This is why blackface for Halloween is racist

25 October 2018, 16:29 | Updated: 25 October 2018, 22:47

Makeup artist percemakin in blackface and Karen Civil no gif
Makeup artist percemakin in blackface and Karen Civil no gif. Picture: Instagram/percemakin/GIPHY
Jazmin Duribe

By Jazmin Duribe

Just don't do it, okay?

With Halloween coming up next week, it's time to talk blackface again. That's if you're at all interested in not being a symbol of racism. Yep, some people still don't understand.

Now you'd think everyone knew about it by now, but no, they really don't. Megyn Kelly issued an apology after making comments on the subject earlier this week. The NBC News anchor defended blackface and said she didn't understand why it was offensive.

It's not just her though, when October 31st rolls around each year it's just an awkward reminder that people don't understand that blackface Halloween costumes are just not it. I've been asked many times why it's offensive and the explanation can sometimes be hard to fathom for some. But it's actually pretty simple – and here it is.


First, it's probably best to learn the history. Way back in 19th century America, blackface was a form of entertainment based on racist black stereotypes and caricatures. The shows often mocked African-Americans and their features, with the artists painting their faces darker and enlarging their lips.

It reinforced the idea that it's okay to laugh at black people and reminded us of demeaning stereotypes about people of colour.

Although the shows came to an end in the 1970s, in the UK we had Little Britain and Come Fly With Me in the noughties. Matt Lucas and David Walliams dressed as black and Asian characters (yes, brownface is a thing too you know) in their offensive sketches. The actors have now admitted that they probably wouldn't "black up" for TV today.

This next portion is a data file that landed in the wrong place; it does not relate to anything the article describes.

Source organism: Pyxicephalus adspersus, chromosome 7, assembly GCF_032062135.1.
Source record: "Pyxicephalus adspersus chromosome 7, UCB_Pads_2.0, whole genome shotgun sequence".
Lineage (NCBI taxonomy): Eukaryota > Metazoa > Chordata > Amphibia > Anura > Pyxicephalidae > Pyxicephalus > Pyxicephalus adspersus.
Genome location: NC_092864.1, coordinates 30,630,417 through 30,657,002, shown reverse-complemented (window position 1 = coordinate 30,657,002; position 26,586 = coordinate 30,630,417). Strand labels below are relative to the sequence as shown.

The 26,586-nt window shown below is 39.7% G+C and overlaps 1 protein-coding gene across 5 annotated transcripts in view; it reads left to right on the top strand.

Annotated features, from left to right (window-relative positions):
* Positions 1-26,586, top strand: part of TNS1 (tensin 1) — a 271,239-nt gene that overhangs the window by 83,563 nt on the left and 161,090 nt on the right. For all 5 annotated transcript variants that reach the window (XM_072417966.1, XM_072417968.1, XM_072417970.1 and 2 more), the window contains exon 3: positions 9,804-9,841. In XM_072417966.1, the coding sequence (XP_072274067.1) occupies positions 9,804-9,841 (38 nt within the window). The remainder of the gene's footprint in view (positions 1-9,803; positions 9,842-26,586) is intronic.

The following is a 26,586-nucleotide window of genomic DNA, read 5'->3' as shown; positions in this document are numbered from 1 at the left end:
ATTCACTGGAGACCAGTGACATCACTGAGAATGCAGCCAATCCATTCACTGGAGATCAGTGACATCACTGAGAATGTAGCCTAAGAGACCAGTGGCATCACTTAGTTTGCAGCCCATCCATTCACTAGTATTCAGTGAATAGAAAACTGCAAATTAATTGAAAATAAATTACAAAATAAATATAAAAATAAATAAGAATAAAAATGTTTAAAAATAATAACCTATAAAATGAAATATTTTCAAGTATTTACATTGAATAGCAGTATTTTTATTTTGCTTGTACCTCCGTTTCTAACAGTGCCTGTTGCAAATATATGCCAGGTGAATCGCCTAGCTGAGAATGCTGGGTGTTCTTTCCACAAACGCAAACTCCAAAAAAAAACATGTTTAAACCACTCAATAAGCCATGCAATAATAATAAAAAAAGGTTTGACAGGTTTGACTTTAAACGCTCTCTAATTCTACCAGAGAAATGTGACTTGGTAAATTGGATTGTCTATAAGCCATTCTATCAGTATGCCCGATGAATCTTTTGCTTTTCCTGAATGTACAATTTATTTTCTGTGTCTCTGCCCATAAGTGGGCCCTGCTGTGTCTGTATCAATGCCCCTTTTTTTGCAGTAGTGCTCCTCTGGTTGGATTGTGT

Regardless of intent, it doesn't matter if you're not racist. You can't plead ignorance either. It's just impossible to separate blackface from its history, which many ethnic minorities are still feeling the negative effects of today.

Judy Garland in blackface
Judy Garland in blackface. Picture: Getty

Don't get us wrong, feel free to slap on the fake tan. But there's a difference between applying to look like you've stepped off of the beach in St Tropez and changing your entire race.

Also, if you want to dress as your favourite black celeb, go for it! But being Beyoncé, Meghan Markle or Barack Obama is much more than just race. The black identity is not a costume, entertainment or something that can be scrubbed off in a hot shower. There's so much more to it than skin colour. It's also painfully unfunny, like, seriously not one person is laughing.

Last year, three white teens on Instagram dressed as Migos and they absolutely nailed it. Rocking multiple gold chains, garish shirts and sunglasses, I immediately knew who they were, and you know what? No blackface.

White men as Migos for Halloween
White men as Migos for Halloween. Picture: Facebook/DJ Nailz

So there you have it, exactly not what to do this Halloween. Pretty simple really.

If you're still thinking about piling on the bronzer this year, it's probably good to think do I want to offend an entire race purely for my entertainment? And if the answer is no, great. You're ready to enjoy all the pumpkin-themed fun there is.

What do you think? Tweet us your thoughts @popbuzz